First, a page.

Christianization and Romanization of Elites in Roman Edessa


In the pre-Roman history of Edessa and Osrhoene, the role of the local elites, gathered around the royal court, was clearly visible. By this time, Edessean upper classes were strongly influenced with Iranian culture. In the process of incorporation of Osrhoene into Roman Empire, the elites of Edessa took over some Roman cultural models, and their representatives participated in the local administration already after the fall of the Abgarid dynasty in 242 BC. This article aims to trace in sources concerning the history of Edessa references to the local aristocracy. Apparently this group continued to play a role after the transformation of the kingdom into a province, but remained in the shadow of dynamically developing ascetic Syrian Christianity. The elites of Edessa are associated with the figure of Bar Daisan, whose teachings and sect called the Bardezanites survived at least until the fifth century; probably the same circles preserved and modelled the record of conversion of the King of Edessa (S. Brock's theory), which was generally accepted by the inhabitants of the city. Although the sources mention the elites of Edessa occasionally  and reluctantly, the most important tradition associated with them - the legend of the conversion of the city - became the factor that made Edessa famous in the Roman world.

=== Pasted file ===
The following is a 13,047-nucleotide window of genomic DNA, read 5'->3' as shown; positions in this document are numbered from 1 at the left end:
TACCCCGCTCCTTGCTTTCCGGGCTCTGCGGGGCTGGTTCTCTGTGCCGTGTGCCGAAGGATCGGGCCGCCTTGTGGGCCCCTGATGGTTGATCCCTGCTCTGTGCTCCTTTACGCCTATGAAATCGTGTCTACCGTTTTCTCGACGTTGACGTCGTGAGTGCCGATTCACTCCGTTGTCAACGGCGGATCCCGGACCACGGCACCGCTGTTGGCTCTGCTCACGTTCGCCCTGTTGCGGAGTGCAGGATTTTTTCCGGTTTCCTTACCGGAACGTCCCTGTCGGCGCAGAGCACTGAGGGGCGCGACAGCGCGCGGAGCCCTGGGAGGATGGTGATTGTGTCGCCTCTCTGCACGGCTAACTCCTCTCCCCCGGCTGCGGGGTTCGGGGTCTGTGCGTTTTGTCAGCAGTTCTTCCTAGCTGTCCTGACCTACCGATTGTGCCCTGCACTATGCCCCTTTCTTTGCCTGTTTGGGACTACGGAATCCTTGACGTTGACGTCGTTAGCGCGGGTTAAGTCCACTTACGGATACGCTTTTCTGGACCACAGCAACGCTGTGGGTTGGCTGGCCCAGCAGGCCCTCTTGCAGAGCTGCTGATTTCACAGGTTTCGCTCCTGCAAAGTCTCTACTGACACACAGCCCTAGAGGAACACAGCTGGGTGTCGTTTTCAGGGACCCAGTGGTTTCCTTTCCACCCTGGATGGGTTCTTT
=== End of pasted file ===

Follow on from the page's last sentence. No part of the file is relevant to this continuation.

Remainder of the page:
Edessa; Christianity; elite; Christians; Roman Empire

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Published : 2020-03-15

Jędrzejewska, D. (2020). Christianization and Romanization of Elites in Roman Edessa. Vox Patrum, 73, 25-48.

Daria Jędrzejewska
Uniwersytet im. Adama Mickiewicza w Poznaniu  Poland